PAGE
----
LEAGUE settings shape the way your keeper league operates, so it's important to work them out before starting. They can greatly impact your draft strategy, the way you trade and how you decide on keepers each year. There's a lot to think about, so here are some of the options you will need to decide on before starting your keeper league.

Squad sizes

Before you start your league, you'll need to decide on squad sizes. There's no right or wrong number of players to have in each team, but we recommend squad sizes between 30-40 players, as this number allows you to balance your side between established guns and up-and-coming youngsters. You will be able to draft players that will score you points in the short term, but also stash players for the future and wait for them to break out. Having a deep list also gives you cover for any injuries or suspensions that occur throughout the year.

KEEPER LEAGUES 101 Why you should try this exciting format

Number of Keepers

The number of players you choose to keep determines how competitive teams can be from year to year. If you elect for teams to keep the majority of their lists and only make a few list changes each year, you'll find that the good teams will remain at the top of the ladder for longer periods of time. In contrast, keeping a smaller number will ensure a good turnover of players and gives every team a chance of winning from year to year. What you choose depends on the type of keeper league you wish to create. Do you want long standing dynasties similar to those of Richmond and Hawthorn in the AFL, or would you prefer every team to have a realistic crack at the flag each year?

Subscribe to The Keeper League Podcast on Apple Podcasts, Google Play or Spotify.


This is a big one as it can determine your draft strategy. If you elect to have captains on, you’ll need to ensure you pick established scorers with your first few picks as you will rely on them to score you double points every week for years to come. You will also need ensure you select a few solid options in case your preferred captain gets injured. On the contrary, if you decide to turn captains off you can take younger players with potential earlier as you won’t need to rely on them to go big each week wearing the captain’s arm band.

Draft order

When starting a keeper league, we highly recommend going with a snake draft for your first draft. In a snake draft, each team makes its first-round pick based on a predetermined order, but when the first round is over, the team that picked last in the first-round picks first in the second round and the order reverses. This alternates back and forth for the proceeding rounds until the draft is complete. However, in the following years we recommend going with the standard linear draft in reverse ladder order to allow the teams who finish lower to access the better players in the draft first.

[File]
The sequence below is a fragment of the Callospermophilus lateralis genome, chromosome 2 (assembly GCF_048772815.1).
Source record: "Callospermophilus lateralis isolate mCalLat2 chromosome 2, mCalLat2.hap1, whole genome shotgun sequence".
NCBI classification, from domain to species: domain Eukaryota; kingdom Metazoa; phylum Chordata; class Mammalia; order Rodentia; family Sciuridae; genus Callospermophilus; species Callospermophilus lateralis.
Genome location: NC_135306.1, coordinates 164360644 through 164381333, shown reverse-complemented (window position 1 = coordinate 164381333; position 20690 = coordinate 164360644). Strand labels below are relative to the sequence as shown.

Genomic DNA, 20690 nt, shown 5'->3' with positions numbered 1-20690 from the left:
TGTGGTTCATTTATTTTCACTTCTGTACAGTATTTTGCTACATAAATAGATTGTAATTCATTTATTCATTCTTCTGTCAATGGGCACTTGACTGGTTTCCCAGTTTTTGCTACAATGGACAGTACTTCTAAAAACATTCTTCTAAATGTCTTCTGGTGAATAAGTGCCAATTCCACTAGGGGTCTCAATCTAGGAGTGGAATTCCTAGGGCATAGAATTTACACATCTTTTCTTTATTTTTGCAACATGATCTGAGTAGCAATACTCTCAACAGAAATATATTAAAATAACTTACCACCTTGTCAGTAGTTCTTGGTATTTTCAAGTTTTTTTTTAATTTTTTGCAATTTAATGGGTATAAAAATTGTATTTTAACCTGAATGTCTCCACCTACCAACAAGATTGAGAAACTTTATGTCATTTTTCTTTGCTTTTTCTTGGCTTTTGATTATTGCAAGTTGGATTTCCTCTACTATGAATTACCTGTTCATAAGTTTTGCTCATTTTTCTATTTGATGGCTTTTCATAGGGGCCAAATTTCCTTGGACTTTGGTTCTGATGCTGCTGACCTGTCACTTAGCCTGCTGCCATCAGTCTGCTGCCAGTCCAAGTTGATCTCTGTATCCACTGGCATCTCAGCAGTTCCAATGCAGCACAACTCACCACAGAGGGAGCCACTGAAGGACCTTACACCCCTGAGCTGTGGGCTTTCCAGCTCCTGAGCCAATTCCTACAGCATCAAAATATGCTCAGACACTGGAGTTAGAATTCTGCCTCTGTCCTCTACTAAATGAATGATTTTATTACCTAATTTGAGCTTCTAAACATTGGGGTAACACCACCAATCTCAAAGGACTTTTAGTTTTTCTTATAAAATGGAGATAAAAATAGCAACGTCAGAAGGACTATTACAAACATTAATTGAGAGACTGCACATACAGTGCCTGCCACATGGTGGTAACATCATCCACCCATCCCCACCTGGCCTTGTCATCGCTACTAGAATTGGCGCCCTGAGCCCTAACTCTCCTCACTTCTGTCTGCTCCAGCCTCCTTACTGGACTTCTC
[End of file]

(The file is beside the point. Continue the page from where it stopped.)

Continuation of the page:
Restricted Free Agents

Restricted Free Agents (RFAs) are the players that aren’t selected in your keeper league drafts and remain in an unlisted player pool to be picked up at a later date. Some leagues allow teams to have access these unlisted players throughout the year in a variety of ways. The most common of which is allowing the teams at the bottom of the ladder to have first access or having a priority order based on the last time a team accessed the RFA pool. Granting access to RFAs can be a good way to keep the teams down the bottom in the hunt but turning RFA pick-ups off generally guarantees there will be some exciting players in the following year's draft. This is something you will need to think about.

09:37 Mins
Published on

Fantasy 2021 style: Exciting new features explained

AFL Fantasy is open and The Traders are pumped

Published on

Trade deadline

When a team knows they’re out of finals contention, they’ll often begin planning for the future by trading out older players for youth. The teams at the top will be the ones who will be interested in grabbing these older players, and what happens is they’ll receive two or three older players in exchange younger players with potential (or injured players that aren’t currently playing). It only takes one or two of these trades to create a monster team which is suddenly much stronger than everyone else, effectively deciding the premiership team a month or so before finals even begin. To combat this, you can set a deadline so teams can’t trade later in the season. Setting a trade deadline early when every team still has a legitimate chance of making the finals is a good way to avoid scenarios like this.

Head to keeperleaguepod.com.au for more keeper league related AFL Fantasy resources.